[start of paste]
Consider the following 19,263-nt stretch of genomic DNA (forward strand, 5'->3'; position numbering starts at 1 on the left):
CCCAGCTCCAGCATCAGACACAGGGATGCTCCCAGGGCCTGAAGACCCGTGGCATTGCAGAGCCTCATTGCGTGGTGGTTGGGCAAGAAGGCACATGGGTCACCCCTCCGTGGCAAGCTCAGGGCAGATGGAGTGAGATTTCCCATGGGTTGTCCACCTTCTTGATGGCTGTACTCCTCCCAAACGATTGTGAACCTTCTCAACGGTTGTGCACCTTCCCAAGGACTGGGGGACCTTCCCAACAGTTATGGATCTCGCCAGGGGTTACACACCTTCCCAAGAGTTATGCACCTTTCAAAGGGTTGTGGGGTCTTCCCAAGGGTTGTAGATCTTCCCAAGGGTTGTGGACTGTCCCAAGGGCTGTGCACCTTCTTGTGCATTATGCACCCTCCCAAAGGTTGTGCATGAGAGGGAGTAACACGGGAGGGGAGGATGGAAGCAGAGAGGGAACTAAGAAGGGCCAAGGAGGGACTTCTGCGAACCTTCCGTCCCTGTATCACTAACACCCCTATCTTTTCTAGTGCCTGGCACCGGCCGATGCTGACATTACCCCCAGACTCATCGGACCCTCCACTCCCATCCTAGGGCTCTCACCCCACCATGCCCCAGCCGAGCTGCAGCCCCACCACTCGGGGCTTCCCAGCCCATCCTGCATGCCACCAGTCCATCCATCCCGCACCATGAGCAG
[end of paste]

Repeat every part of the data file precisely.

Consider the following 19,263-nt stretch of genomic DNA (forward strand, 5'->3'; position numbering starts at 1 on the left):
CCCAGCTCCAGCATCAGACACAGGGATGCTCCCAGGGCCTGAAGACCCGTGGCATTGCAGAGCCTCATTGCGTGGTGGTTGGGCAAGAAGGCACATGGGTCACCCCTCCGTGGCAAGCTCAGGGCAGATGGAGTGAGATTTCCCATGGGTTGTCCACCTTCTTGATGGCTGTACTCCTCCCAAACGATTGTGAACCTTCTCAACGGTTGTGCACCTTCCCAAGGACTGGGGGACCTTCCCAACAGTTATGGATCTCGCCAGGGGTTACACACCTTCCCAAGAGTTATGCACCTTTCAAAGGGTTGTGGGGTCTTCCCAAGGGTTGTAGATCTTCCCAAGGGTTGTGGACTGTCCCAAGGGCTGTGCACCTTCTTGTGCATTATGCACCCTCCCAAAGGTTGTGCATGAGAGGGAGTAACACGGGAGGGGAGGATGGAAGCAGAGAGGGAACTAAGAAGGGCCAAGGAGGGACTTCTGCGAACCTTCCGTCCCTGTATCACTAACACCCCTATCTTTTCTAGTGCCTGGCACCGGCCGATGCTGACATTACCCCCAGACTCATCGGACCCTCCACTCCCATCCTAGGGCTCTCACCCCACCATGCCCCAGCCGAGCTGCAGCCCCACCACTCGGGGCTTCCCAGCCCATCCTGCATGCCACCAGTCCATCCATCCCGCACCATGAGCAG